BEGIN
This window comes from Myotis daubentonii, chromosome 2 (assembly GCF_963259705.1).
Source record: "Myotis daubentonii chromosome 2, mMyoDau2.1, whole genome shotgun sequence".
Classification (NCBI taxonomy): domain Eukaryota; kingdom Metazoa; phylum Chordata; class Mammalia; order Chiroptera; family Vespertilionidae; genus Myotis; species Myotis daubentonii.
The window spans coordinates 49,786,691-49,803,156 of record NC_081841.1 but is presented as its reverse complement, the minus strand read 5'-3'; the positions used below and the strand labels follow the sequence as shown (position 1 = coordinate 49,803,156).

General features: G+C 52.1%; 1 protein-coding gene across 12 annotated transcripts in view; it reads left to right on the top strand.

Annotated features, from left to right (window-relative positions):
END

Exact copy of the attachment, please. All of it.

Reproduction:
This window comes from Myotis daubentonii, chromosome 2 (assembly GCF_963259705.1).
Source record: "Myotis daubentonii chromosome 2, mMyoDau2.1, whole genome shotgun sequence".
Classification (NCBI taxonomy): domain Eukaryota; kingdom Metazoa; phylum Chordata; class Mammalia; order Chiroptera; family Vespertilionidae; genus Myotis; species Myotis daubentonii.
The window spans coordinates 49,786,691-49,803,156 of record NC_081841.1 but is presented as its reverse complement, the minus strand read 5'-3'; the positions used below and the strand labels follow the sequence as shown (position 1 = coordinate 49,803,156).

General features: G+C 52.1%; 1 protein-coding gene across 12 annotated transcripts in view; it reads left to right on the top strand.

Annotated features, from left to right (window-relative positions):